Let's start with the first configuration.

Kafka acks

The acks configuration is to configure acknowledgments. When producers send a message to Kafka broker, they get a response back from the broker. The response is a RecordMetaData object or an exception.
This parameter acks, it can take three values: 0, 1, and all. If we set it to 0, the producer will not wait for the response. It will send the message over the network and forget. There are three side effects of acks being 0.

  1. Possible loss of messages
  2. High throughput
  3. No Retries

Since producer is not waiting for the response, there is no guarantee that the server has received the record. So, you may lose some records.
However, since the producer is not waiting for an acknowledgment, it can send data as fast as the network can support and achieve high throughput.
The third side effect is that the producer will not even go for a retry. Kafka is a highly available system, so there is a slim possibility that you lose your record. However, understand that there is no guarantee. So, use this setting when loss of few messages is not an issue. This setting will provide you the highest possible throughput.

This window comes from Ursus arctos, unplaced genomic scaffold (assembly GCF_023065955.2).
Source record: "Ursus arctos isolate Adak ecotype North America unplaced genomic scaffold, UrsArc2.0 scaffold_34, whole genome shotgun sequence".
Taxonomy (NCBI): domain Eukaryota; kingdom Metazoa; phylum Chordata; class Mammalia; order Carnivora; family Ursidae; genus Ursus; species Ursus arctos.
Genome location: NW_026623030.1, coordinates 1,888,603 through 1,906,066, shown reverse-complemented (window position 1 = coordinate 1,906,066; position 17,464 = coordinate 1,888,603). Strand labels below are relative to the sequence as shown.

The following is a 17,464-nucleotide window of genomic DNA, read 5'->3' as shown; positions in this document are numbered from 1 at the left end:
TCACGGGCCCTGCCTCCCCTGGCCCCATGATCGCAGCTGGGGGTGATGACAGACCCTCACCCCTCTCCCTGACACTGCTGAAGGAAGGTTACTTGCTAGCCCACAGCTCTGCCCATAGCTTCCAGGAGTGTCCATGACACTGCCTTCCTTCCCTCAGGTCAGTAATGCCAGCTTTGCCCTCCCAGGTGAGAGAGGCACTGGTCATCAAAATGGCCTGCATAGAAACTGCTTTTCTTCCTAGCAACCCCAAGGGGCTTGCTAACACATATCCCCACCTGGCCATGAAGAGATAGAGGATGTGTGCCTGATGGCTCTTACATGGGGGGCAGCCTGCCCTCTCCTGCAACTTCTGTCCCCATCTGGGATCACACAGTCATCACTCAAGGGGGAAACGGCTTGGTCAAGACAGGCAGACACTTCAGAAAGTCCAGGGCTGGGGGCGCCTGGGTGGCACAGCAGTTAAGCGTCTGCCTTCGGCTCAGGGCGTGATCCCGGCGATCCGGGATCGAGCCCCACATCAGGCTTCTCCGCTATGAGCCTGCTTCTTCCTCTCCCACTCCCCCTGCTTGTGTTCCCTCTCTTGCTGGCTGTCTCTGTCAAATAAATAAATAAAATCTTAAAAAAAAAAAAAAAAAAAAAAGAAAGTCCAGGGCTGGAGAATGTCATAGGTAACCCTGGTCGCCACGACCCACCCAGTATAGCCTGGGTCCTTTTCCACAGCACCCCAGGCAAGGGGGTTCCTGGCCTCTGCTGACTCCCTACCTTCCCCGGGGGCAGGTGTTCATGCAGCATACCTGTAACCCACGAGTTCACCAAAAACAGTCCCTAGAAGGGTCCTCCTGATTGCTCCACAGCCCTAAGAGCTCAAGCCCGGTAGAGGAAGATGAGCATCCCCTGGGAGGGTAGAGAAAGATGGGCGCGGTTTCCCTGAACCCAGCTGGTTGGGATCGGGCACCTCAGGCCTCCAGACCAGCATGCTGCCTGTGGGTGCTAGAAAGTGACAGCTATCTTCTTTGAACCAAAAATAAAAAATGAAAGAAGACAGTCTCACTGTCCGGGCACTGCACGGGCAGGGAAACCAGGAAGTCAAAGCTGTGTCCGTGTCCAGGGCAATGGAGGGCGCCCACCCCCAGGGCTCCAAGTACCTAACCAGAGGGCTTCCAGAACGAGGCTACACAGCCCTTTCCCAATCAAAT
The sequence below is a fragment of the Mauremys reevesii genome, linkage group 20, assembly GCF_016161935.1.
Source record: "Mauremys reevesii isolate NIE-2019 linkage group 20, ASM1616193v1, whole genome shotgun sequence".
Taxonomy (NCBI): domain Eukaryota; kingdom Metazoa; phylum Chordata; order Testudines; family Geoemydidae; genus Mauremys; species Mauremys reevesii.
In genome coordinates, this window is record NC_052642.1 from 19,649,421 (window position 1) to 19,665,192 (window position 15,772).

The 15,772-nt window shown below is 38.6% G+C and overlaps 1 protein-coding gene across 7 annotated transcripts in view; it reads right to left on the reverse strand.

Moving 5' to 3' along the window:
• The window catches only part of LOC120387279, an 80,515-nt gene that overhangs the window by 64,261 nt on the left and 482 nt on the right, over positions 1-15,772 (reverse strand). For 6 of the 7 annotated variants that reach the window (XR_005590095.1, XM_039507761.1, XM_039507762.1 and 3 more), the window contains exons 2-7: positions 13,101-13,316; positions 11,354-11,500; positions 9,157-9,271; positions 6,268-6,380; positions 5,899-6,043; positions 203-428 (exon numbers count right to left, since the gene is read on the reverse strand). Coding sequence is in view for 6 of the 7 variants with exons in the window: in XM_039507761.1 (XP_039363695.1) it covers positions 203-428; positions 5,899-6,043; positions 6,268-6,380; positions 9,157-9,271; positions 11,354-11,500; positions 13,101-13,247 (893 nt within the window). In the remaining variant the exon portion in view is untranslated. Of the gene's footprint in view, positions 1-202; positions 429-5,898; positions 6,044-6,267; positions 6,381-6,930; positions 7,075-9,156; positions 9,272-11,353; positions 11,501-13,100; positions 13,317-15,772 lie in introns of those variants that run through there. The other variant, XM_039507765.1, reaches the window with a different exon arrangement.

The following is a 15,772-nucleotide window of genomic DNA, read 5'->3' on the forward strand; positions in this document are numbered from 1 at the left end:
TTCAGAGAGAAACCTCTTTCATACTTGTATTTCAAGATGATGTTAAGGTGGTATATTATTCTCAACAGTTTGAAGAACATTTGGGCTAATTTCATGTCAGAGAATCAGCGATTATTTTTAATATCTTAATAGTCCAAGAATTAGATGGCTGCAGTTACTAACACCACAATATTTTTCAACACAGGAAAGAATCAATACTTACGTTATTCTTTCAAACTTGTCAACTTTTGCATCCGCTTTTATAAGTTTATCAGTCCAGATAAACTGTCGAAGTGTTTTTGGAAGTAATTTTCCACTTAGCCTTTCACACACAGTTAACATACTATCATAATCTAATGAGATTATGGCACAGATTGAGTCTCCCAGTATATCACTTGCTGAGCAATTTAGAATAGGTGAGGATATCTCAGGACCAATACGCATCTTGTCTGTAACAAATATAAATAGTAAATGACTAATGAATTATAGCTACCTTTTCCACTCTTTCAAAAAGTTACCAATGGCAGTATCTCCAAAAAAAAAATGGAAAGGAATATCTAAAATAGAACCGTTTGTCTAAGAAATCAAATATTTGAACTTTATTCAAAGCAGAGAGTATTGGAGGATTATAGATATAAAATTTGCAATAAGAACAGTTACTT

If we set acks to 1, the producer will wait for the response. However, the response is sent by the leader. So, this parameter will have an impact on when the leader is going to send the response. In this case, the leader will respond after recording the message in its local storage.
If the leader is down and message delivery fails, the producer can retry after few milliseconds.
This option appears to be a safe choice. However, there is a catch. You still cannot guarantee that you will not lose your message.
You might be wondering how I can lose the record if it is received at the leader? Well, You can. Because we have a single copy of the message. We are not sure that it is replicated. What if leader crashes. You will lose your message. Correct?
Replicators are fast. They replicate it quickly. However, If the leader breaks before replica could make a copy, the message will be lost. Surprisingly, in such scenario, the messages can be lost even after successful acknowledgment.
The chance of losing your record is thinner than the earlier option, but it is not a reliable option.
If you want to achieve 100% reliability, it is necessary that all replicas in the ISR list should make a copy successfully before the leader sends an acknowledgment.
That is where the all setting works.
If we set acks parameter to all, the leader will acknowledge only after it receives an acknowledgment from all of the live replicas. This option gives you the highest reliability but costs you the highest latency.
The all setting is the slowest option because you will be waiting for all replicas. However, you can achieve better throughput using asynchronous send.